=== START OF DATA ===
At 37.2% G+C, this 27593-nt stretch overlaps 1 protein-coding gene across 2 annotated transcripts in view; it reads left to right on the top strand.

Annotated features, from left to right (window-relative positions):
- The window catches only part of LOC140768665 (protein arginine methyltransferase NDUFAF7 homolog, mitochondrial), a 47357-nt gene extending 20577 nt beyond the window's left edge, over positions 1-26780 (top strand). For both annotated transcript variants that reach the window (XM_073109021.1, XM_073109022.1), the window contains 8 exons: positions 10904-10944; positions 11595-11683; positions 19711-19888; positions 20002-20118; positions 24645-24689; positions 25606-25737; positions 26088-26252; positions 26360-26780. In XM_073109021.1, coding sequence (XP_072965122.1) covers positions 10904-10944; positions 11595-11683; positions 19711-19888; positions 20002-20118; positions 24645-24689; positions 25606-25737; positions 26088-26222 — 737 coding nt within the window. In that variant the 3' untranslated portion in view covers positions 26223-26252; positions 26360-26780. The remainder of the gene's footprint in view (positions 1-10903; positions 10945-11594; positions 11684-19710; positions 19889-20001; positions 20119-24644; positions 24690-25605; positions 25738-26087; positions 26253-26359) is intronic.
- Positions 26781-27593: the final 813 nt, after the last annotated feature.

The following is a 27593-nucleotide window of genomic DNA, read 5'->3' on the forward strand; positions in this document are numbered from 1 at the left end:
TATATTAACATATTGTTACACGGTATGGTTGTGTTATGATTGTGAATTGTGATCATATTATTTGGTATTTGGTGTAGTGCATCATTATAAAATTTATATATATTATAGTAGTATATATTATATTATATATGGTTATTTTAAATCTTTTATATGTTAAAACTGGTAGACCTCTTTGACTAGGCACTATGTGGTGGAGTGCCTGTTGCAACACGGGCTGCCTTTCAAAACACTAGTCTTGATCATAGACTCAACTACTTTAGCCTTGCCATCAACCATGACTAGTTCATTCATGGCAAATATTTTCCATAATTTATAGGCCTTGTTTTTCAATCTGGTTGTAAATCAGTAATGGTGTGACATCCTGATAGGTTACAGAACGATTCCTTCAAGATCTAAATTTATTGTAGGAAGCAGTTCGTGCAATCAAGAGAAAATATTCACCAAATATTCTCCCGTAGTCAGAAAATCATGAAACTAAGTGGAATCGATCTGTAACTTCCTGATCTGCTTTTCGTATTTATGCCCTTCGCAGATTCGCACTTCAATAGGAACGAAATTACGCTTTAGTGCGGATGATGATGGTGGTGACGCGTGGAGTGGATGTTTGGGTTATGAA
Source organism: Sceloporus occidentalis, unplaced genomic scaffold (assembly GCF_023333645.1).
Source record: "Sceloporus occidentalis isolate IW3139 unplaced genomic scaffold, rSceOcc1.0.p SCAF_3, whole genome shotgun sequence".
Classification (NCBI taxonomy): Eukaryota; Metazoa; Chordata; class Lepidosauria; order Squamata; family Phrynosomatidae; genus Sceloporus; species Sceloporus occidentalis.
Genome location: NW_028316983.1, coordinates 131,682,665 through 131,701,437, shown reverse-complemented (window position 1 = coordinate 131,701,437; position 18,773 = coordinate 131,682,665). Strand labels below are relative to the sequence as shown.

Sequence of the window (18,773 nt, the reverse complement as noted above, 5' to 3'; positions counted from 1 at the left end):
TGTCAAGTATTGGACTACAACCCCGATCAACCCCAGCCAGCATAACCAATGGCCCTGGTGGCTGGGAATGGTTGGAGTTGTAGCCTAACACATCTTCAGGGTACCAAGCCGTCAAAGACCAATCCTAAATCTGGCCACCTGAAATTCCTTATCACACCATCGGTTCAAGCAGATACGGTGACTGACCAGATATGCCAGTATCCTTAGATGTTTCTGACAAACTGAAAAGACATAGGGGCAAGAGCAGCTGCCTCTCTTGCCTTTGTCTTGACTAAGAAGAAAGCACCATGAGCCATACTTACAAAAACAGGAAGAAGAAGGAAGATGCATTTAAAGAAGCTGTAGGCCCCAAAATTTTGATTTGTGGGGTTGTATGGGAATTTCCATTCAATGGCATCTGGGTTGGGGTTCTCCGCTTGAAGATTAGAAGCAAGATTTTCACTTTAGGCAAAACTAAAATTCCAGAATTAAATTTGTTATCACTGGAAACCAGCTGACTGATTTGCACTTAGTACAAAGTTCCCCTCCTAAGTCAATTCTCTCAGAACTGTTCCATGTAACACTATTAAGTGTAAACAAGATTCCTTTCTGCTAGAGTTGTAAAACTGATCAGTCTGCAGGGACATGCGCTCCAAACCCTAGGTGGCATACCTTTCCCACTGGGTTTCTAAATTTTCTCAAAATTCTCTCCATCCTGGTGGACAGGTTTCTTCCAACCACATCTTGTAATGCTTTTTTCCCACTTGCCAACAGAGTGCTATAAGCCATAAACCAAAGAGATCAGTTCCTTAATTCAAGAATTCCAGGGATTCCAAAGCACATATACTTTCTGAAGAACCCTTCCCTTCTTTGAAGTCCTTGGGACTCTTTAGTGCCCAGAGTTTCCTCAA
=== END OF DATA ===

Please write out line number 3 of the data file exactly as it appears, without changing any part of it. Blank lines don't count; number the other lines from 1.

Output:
- The window catches only part of LOC140768665 (protein arginine methyltransferase NDUFAF7 homolog, mitochondrial), a 47357-nt gene extending 20577 nt beyond the window's left edge, over positions 1-26780 (top strand). For both annotated transcript variants that reach the window (XM_073109021.1, XM_073109022.1), the window contains 8 exons: positions 10904-10944; positions 11595-11683; positions 19711-19888; positions 20002-20118; positions 24645-24689; positions 25606-25737; positions 26088-26252; positions 26360-26780. In XM_073109021.1, coding sequence (XP_072965122.1) covers positions 10904-10944; positions 11595-11683; positions 19711-19888; positions 20002-20118; positions 24645-24689; positions 25606-25737; positions 26088-26222 — 737 coding nt within the window. In that variant the 3' untranslated portion in view covers positions 26223-26252; positions 26360-26780. The remainder of the gene's footprint in view (positions 1-10903; positions 10945-11594; positions 11684-19710; positions 19889-20001; positions 20119-24644; positions 24690-25605; positions 25738-26087; positions 26253-26359) is intronic.